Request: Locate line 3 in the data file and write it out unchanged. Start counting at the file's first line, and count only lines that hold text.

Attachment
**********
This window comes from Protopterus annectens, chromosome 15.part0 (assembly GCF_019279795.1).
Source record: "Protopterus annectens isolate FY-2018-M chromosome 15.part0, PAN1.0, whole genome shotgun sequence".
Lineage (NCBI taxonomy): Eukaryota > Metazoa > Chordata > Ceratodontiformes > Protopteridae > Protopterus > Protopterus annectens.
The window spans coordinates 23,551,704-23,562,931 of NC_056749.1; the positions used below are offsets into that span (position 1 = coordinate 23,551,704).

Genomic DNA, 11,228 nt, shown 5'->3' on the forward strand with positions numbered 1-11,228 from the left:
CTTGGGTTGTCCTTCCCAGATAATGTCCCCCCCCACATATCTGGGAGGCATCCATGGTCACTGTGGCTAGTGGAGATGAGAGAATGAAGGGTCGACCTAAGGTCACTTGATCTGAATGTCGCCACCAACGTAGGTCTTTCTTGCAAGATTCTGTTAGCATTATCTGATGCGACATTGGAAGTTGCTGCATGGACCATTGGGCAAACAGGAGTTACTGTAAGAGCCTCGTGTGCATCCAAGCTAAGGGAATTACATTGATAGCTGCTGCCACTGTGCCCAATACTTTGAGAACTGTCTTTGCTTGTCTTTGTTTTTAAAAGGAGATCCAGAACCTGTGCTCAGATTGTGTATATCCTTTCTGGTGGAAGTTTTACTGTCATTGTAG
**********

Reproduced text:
Lineage (NCBI taxonomy): Eukaryota > Metazoa > Chordata > Ceratodontiformes > Protopteridae > Protopterus > Protopterus annectens.